Lazarus was dead. He was dead and buried and in the tomb. Jesus was late. The emergency message had been sent, but Jesus wasn’t there at the right time. Mary (Lazarus’ sister) said to Jesus, “Lord, if you had been here, my brother would not have died.” What do you think that she felt Jesus could have done? Whether she was right or not, she felt that Lazarus would not have died if Jesus had gotten there in time. Perhaps there was a hint of blame in her statement.

Where is God when it hurts? Why doesn’t God seem to be around to help me now like he helped all those people in the Bible? These are common questions that come to our minds when something bad happens. We want to know where God was and why God let that thing happen. In this story, we see that people even during the Bible times had the same experiences. Mary wanted to know why Jesus hadn’t gotten there in time. She wanted to know why this bad thing had to happen to her family. She was in pain.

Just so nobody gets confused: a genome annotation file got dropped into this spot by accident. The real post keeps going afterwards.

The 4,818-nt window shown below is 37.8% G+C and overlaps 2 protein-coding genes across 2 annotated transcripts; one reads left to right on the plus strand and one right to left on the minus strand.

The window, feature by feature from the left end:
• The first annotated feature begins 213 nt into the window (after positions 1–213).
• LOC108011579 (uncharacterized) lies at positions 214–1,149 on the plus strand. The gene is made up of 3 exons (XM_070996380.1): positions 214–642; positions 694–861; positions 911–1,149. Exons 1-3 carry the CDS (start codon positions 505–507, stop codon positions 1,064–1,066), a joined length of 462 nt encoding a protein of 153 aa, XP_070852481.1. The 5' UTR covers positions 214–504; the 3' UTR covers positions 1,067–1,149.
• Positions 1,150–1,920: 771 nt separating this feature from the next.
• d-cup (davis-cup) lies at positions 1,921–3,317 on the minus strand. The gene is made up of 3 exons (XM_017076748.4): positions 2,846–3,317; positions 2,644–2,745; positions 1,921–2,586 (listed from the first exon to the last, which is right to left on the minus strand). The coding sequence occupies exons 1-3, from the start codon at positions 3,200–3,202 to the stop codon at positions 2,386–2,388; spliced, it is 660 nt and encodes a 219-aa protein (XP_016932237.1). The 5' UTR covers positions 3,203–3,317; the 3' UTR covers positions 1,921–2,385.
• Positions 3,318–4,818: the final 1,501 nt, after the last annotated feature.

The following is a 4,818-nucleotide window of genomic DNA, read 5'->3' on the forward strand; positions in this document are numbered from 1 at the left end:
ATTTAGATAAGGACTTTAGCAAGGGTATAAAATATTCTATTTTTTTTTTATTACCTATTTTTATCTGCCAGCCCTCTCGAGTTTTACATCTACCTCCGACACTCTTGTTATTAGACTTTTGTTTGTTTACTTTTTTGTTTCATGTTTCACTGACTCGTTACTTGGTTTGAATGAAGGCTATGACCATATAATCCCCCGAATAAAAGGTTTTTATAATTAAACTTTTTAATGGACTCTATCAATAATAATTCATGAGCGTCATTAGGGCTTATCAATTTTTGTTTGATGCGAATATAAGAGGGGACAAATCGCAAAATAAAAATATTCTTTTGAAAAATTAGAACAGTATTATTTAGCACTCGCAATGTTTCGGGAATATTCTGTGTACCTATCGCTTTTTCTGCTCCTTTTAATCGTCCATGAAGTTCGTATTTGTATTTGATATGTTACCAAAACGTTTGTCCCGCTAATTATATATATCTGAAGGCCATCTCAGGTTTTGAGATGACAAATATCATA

And Jesus had healing for her pain. It wasn’t like anything she could have imagined. She imagined that, if Jesus had been able to get there before Lazarus died, then Jesus could have healed him. But once he was dead, Mary thought that was the end of the story.

Today, on All Saints Sunday, we remember again that death is not the end of the story for any of God’s saints. Your grandmothers and grandfathers, any of God’s children who have died, are alive again. Jesus is the way, the truth, and the life. Nothing can separate us from God’s love; not even death (Romans 8:37-39).

Discussion Questions

  1. Tell about a time you were in pain and wondered whether God was even there.
  2. Have you seen signs that God is there in painful times? What do those signs look like? (Hint: Look at the other people in the room… they may be the signs for you)

Activity Suggestion

Create an “All Saints” remembrance with your youth group. Bring a memento or photo that makes you think of someone who has died. Tell your friends about that person. Say, “I am thankful to God for ________ because __________.”

Closing Prayer

Good and gracious God, we thank you for all the saints you have given us who have shown us your love and your mercy. Help us to continue to live as your faithful children until the day when we are reunited with all your saints. Amen.

(Or use the prayer for the “Rememberance of the faithful departed” found on page 82 of Evangelical Lutheran Worship.)

December 17-24, 2008 – Power 100 breakfast honors women in entertainment